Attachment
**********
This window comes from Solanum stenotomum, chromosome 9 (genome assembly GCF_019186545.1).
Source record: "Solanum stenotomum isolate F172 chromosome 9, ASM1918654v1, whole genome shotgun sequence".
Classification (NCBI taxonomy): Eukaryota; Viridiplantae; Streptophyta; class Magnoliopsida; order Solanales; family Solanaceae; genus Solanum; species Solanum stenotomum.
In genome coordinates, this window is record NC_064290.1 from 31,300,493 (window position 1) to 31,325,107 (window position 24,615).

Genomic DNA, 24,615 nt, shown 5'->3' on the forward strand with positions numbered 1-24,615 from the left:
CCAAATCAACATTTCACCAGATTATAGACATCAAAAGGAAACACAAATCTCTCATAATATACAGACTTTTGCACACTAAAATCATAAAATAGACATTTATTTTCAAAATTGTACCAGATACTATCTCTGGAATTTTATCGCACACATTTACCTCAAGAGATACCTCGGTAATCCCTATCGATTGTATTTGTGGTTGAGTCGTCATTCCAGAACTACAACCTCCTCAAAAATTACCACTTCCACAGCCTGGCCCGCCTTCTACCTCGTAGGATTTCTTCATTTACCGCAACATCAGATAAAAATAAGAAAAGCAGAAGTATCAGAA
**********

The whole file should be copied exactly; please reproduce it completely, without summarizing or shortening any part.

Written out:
This window comes from Solanum stenotomum, chromosome 9 (genome assembly GCF_019186545.1).
Source record: "Solanum stenotomum isolate F172 chromosome 9, ASM1918654v1, whole genome shotgun sequence".
Classification (NCBI taxonomy): Eukaryota; Viridiplantae; Streptophyta; class Magnoliopsida; order Solanales; family Solanaceae; genus Solanum; species Solanum stenotomum.
In genome coordinates, this window is record NC_064290.1 from 31,300,493 (window position 1) to 31,325,107 (window position 24,615).

Genomic DNA, 24,615 nt, shown 5'->3' on the forward strand with positions numbered 1-24,615 from the left:
CCAAATCAACATTTCACCAGATTATAGACATCAAAAGGAAACACAAATCTCTCATAATATACAGACTTTTGCACACTAAAATCATAAAATAGACATTTATTTTCAAAATTGTACCAGATACTATCTCTGGAATTTTATCGCACACATTTACCTCAAGAGATACCTCGGTAATCCCTATCGATTGTATTTGTGGTTGAGTCGTCATTCCAGAACTACAACCTCCTCAAAAATTACCACTTCCACAGCCTGGCCCGCCTTCTACCTCGTAGGATTTCTTCATTTACCGCAACATCAGATAAAAATAAGAAAAGCAGAAGTATCAGAA